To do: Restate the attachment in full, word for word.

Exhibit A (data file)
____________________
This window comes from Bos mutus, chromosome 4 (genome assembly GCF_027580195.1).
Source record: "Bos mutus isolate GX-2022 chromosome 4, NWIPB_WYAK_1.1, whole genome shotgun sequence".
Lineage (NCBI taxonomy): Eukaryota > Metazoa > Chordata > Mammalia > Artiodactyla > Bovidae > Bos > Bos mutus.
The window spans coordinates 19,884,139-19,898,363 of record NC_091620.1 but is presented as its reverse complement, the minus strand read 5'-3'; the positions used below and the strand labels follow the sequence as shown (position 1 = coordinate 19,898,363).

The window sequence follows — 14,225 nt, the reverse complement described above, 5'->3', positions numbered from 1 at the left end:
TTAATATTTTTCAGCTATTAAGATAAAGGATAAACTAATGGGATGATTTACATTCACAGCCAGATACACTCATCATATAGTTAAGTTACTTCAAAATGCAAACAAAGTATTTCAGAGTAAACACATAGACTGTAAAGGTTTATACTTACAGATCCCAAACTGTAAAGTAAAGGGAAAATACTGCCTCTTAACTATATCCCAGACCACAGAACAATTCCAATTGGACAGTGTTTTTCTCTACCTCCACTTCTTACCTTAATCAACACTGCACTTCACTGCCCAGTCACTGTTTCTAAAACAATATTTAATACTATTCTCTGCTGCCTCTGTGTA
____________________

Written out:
This window comes from Bos mutus, chromosome 4 (genome assembly GCF_027580195.1).
Source record: "Bos mutus isolate GX-2022 chromosome 4, NWIPB_WYAK_1.1, whole genome shotgun sequence".
Lineage (NCBI taxonomy): Eukaryota > Metazoa > Chordata > Mammalia > Artiodactyla > Bovidae > Bos > Bos mutus.
The window spans coordinates 19,884,139-19,898,363 of record NC_091620.1 but is presented as its reverse complement, the minus strand read 5'-3'; the positions used below and the strand labels follow the sequence as shown (position 1 = coordinate 19,898,363).

The window sequence follows — 14,225 nt, the reverse complement described above, 5'->3', positions numbered from 1 at the left end:
TTAATATTTTTCAGCTATTAAGATAAAGGATAAACTAATGGGATGATTTACATTCACAGCCAGATACACTCATCATATAGTTAAGTTACTTCAAAATGCAAACAAAGTATTTCAGAGTAAACACATAGACTGTAAAGGTTTATACTTACAGATCCCAAACTGTAAAGTAAAGGGAAAATACTGCCTCTTAACTATATCCCAGACCACAGAACAATTCCAATTGGACAGTGTTTTTCTCTACCTCCACTTCTTACCTTAATCAACACTGCACTTCACTGCCCAGTCACTGTTTCTAAAACAATATTTAATACTATTCTCTGCTGCCTCTGTGTA